These two stories, really one, give us the irrepressible humor of brave hearts that live in the midst of poverty. Some of the incidents are farcical and wholly improbably but the humor is irresistible and the sunshine atmosphere has given them a widespread influence. The story of the way Lovey Mary came up will be a sweet inspiration to many a girl.
k, but Miss Hazy's cottage shied off sidewise into the Wiggses' yard, as if it were afraid of the big freight-trains that went thundering past so many times a day; and Mrs. Schultz's front room looked directly into the Eichorns' kitchen. The latter was not a bad arrangement, however, for Mrs. Schultz had been confined to her bed for ten years, and her sole interest in life consisted in watching what took place in her neighbor's family.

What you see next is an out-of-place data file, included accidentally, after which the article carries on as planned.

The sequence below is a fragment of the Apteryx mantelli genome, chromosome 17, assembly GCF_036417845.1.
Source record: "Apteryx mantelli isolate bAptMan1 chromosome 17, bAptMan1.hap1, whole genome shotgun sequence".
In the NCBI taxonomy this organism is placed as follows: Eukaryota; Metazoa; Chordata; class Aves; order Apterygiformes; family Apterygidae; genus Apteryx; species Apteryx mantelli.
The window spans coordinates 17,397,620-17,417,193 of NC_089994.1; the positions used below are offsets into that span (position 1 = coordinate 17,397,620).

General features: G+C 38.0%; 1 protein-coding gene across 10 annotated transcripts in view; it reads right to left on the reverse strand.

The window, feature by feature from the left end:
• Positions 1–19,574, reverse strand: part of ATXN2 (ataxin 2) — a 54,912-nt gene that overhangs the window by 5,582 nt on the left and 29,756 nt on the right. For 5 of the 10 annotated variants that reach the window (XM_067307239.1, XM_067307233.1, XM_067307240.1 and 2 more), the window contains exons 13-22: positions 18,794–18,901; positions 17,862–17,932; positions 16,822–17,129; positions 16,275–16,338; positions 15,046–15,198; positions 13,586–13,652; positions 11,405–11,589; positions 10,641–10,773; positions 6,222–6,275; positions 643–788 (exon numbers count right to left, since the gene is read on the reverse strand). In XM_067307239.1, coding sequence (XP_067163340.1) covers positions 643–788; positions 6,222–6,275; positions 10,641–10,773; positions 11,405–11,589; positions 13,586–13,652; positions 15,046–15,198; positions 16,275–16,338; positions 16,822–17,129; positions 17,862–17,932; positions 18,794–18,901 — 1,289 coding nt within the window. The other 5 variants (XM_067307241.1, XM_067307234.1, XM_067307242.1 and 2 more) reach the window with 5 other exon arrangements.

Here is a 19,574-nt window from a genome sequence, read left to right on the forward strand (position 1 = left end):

The Wiggses' house was the most imposing in the neighborhood. This was probably due to the fact that it had two front doors and a tin roof. One door was nailed up, and the other opened outdoors, but you would never guess it from the street. When the country house burned, one door had been saved. So Mrs. Wiggs and the boys brought it to the new home and skilfully placed it at the front end of the side porch. But the roof gave the house its chief distinction; it was the only tin roof in the Cabbage Patch. Jim and Billy had made it of old cans which they picked up on the common